Financial bubbles and crashes are sometimes the cause or consequence
of economic or monetary cycles.

See below the "subprime" crisis in which the financial situation
and the economic situation moved nearly in unison, maybe because
a previous loose monetary policy caused at the same time wild
trading and over spending.

But this close relation is not always at play.

There is often some independence, no full correlation between
the financial sphere and the economic or monetary(*) sphere.

Even when there is a link, those evolutions are

rarely simultaneous  :

Investors are supposed to have a prospective mind, thus normally

the financial sphere anticipates the economic sphere evolutions,

But sometimes on the contrary financial markets react only after

the economy has started to move (underreaction).

(*) Interest rates (nominal or inflation adjusted) play a key

role on financial, monetary and economic cycles.

There is a flaw in the Keynesian idea that pouring low-cost money
always boost the economic sphere. It can instead feed mostly the

financial sphere.

But here again it is quite complex, as human reactions are the key.

When rates are low they can encourage either consumption, or
financial
speculations, depending on how people react.

What creates financial bubbles and crashes?

Is the illness physical? Or in the mind?


Those blatant events can be seen as excessive forms of market price
trends
, either bullish or bearish, that some analysts see as nearly natural
"cycles".

Various factors might intervene:

Changes in fundamentals might take a part.

Some crashes can simply reflect bad economic prospects which
investors anticipated too late,

They can also result from unforeseen and sudden exogenous
events (shocks). Examples often given are

* An oil price shock that alters the economic situations,

* A massive bank (or state) bankruptcy that menaces the
    whole
financial system,

* A dramatic political event (war, revolution, terrorist act)
  
with dire economic effects.


But previous speculative trend-following excesses

(leading to overpricing / underpricing) are usually the
main causes.

Greedy herds rising to the stratosphere
which turn into fearful herds falling to the abyss.

Most of the time collective behavioral excesses are at
play in bubbles and crashes.

We have then the behavioral contagions quoted above.

Trends may start because of "rational" expectations (see rational
bubbles) but after
a while greed and fear
mimicry
(see crowd / herding) can exacerbate them
(overreaction).

Often, that phase is a result of a "self-generated",

"mechanical" and "instinctive" form of crowd hysteria.

More rarely, and then limited to one or a few specific

asset(s), it reveals manipulations, such as intentional
pyramidal
schemes.

Both things might be linked, a general speculative mood
  
creates  fraudster vocations.


A technical accelerator is illiquidity (see "liquidity
    squeeze").

Here, too many potential buyers chase too few offered assets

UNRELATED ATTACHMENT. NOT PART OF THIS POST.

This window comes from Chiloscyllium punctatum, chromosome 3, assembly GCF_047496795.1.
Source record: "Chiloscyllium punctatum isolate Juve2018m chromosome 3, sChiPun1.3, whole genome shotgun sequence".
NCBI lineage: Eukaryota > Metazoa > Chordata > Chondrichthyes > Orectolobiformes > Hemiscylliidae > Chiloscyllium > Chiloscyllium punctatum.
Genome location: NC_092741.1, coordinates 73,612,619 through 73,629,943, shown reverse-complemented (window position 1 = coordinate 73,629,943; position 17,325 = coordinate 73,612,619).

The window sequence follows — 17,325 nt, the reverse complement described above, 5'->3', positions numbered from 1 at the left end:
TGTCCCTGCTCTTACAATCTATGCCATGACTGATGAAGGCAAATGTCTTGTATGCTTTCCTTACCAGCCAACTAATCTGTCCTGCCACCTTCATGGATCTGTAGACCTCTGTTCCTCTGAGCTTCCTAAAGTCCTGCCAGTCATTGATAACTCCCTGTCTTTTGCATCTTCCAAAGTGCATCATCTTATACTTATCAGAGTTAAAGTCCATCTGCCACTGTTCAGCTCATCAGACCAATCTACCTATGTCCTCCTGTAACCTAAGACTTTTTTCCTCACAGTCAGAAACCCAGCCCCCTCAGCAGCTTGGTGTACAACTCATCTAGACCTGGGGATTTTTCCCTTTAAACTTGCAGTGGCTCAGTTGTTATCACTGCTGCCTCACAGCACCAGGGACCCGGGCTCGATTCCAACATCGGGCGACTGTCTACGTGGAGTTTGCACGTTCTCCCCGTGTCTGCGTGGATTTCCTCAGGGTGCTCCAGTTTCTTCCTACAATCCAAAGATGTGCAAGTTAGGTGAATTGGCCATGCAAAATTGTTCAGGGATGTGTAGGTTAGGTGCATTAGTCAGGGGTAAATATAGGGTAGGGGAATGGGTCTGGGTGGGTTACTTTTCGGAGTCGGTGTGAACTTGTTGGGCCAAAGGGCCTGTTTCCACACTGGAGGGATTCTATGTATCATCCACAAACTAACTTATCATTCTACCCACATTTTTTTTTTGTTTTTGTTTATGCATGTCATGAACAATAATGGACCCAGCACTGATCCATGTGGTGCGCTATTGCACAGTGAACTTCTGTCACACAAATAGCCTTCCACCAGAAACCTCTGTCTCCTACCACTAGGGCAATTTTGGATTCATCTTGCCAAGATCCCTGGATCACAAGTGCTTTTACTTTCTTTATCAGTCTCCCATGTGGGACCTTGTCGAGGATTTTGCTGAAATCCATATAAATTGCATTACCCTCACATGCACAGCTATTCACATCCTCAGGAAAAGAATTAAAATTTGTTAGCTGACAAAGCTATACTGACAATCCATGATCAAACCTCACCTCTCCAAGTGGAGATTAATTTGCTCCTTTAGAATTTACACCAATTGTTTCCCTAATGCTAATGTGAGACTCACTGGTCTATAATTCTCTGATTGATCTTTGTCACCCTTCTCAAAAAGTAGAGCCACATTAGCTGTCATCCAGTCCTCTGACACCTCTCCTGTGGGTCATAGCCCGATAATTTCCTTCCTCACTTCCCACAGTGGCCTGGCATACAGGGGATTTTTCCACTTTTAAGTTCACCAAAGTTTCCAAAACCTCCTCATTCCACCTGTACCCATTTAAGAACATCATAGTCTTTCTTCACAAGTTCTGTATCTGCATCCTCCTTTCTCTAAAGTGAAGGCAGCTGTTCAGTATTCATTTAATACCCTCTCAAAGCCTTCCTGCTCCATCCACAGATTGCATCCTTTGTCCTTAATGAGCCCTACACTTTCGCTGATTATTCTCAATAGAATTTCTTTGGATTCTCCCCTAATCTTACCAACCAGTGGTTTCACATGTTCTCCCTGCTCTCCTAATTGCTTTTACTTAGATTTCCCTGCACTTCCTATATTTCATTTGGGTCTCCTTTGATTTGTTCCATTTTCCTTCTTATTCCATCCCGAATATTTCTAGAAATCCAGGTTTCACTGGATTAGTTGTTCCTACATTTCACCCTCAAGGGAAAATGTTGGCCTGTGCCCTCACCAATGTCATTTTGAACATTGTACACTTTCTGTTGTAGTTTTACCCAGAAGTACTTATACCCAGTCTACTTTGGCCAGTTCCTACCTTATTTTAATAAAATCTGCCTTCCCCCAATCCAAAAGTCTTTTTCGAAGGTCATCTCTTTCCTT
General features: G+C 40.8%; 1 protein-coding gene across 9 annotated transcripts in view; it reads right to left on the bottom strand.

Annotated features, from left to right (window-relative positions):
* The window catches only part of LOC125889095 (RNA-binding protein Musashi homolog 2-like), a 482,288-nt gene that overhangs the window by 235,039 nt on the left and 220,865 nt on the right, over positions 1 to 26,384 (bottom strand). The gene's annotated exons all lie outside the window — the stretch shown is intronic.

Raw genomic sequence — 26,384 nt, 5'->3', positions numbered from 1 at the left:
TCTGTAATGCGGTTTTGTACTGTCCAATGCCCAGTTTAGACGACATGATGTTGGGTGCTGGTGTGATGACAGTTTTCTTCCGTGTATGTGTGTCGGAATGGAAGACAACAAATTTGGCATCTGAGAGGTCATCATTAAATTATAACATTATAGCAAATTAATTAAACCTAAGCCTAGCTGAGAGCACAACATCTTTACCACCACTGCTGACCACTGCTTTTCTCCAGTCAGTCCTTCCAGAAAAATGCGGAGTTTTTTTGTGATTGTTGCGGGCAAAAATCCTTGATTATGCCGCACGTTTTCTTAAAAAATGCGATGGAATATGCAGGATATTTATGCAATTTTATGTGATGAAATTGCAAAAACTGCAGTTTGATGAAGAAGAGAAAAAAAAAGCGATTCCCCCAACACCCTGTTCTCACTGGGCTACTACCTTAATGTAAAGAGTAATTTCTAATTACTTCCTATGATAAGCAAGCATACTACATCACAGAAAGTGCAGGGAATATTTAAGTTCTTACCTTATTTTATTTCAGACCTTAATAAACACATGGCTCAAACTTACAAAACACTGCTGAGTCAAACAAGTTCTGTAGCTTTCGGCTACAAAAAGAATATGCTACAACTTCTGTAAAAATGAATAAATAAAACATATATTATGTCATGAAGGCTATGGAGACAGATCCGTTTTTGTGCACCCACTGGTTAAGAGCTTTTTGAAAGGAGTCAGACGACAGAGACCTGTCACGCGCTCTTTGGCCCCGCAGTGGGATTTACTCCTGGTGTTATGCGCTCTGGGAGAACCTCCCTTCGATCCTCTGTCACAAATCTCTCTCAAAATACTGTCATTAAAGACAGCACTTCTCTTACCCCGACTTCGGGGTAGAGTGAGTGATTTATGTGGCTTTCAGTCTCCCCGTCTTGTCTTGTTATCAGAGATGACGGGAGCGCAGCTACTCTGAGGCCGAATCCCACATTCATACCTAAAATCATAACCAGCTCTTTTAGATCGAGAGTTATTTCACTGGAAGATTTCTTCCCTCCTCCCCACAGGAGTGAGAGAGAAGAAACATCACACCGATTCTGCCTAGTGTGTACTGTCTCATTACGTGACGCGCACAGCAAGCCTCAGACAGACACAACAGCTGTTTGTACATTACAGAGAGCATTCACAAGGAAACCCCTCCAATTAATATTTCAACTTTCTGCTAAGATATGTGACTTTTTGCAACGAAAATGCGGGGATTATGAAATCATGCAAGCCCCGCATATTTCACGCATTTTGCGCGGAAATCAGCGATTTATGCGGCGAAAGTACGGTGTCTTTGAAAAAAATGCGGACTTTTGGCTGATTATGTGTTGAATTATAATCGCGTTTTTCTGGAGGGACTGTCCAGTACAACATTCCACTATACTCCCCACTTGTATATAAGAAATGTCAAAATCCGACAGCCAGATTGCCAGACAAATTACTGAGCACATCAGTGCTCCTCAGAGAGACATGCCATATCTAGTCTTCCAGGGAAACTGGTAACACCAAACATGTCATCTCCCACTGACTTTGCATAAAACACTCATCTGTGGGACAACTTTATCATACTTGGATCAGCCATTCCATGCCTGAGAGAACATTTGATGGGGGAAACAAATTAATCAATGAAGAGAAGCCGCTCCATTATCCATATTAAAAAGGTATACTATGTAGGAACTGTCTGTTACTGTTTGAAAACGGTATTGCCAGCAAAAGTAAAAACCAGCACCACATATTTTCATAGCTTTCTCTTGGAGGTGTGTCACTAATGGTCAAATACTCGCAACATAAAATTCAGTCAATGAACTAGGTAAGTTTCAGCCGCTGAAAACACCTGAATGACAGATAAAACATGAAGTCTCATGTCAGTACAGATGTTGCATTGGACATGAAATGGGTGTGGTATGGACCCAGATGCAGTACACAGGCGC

(bubble), or on the contrary too many assets offered face nearly
no potential buyers (crash).

In such cases a very important price variation is needed to match
offer and demand.

For example, in stock markets it seems there are three
phases
in a crash, or more generally in a bear stock
market

1) A first bout of uncertainty and fear with some selling

(bear market) or sometimes panic selling (crash),

2) A long downwards period (it can last for several years)

with a shortage  of buyers but less sellers also, loss
aversion and underreaction make them "resist".

There are even temporary recoveries (bear rallies),
which can
trap some buyers.

3) A capitulation (see that word) where those who did 
      
not sell become in their turn panicky, overreact at
       the end and sell massively,

This can signal that the real recovery is imminent.

Famous historical occurrences

A museum of economic / financial crazes
and hands-wringing.

History has shown that price bubbles / crashes can happen in any asset
class
:

Currencies, commodities, bonds, bank credits, interest rates, financial
derivatives, mutual funds, real estate, art and collectible markets...and
of course, stock markets.

Among famous cases in history, we can cite:

The tulipomania in Holland in the 18th century,

The 1929 crash in the New York Stock Exchange that spread

to the whole world financial and economic system,

The dotcom bubble at the turn of this century (see "story"),

Nowadays (2007- ...) the US-originated
   "
subprime crisis" (or "toxic debt" crisis)

It was caused by lax monetary and credit policies and to related
"exotic" financial practices,some of them verging on deception.

It spread worldwide and affected at the same time, in many
places:

* Real estate,

* Banking (with massive losses and a credit crunch and 
   liquidity 
squeeze, see that phrase),

* The stock market and the Forex (foreign currency exchange).

The menace of a "systemic crisis", such as a general financial
collapse, 
was averted through massive
injections of new
money, notably by the US
authorities.

Those injections might have their own perverse
effects
(on sovereign debts, on the world monetary
system, even if  deeper causes are at play here).

On the economic front, in 2008 a global economic recession
started to hit many countries and industries.

Monetary laxity, real estate excesses, financial blunders and
various economic imbalances seemed to converge into the
"perfect crisis"
.
In 2014, still nobody is certain of a sustainable recovery.

This is one of the cases in which the financial sphere and the
economic sphere evolved in unison.

(*) To find those messages: reach that BF group and, once there,
      1) click "messages", 2) enter your query in "search archives".

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This page last update: 17/07/15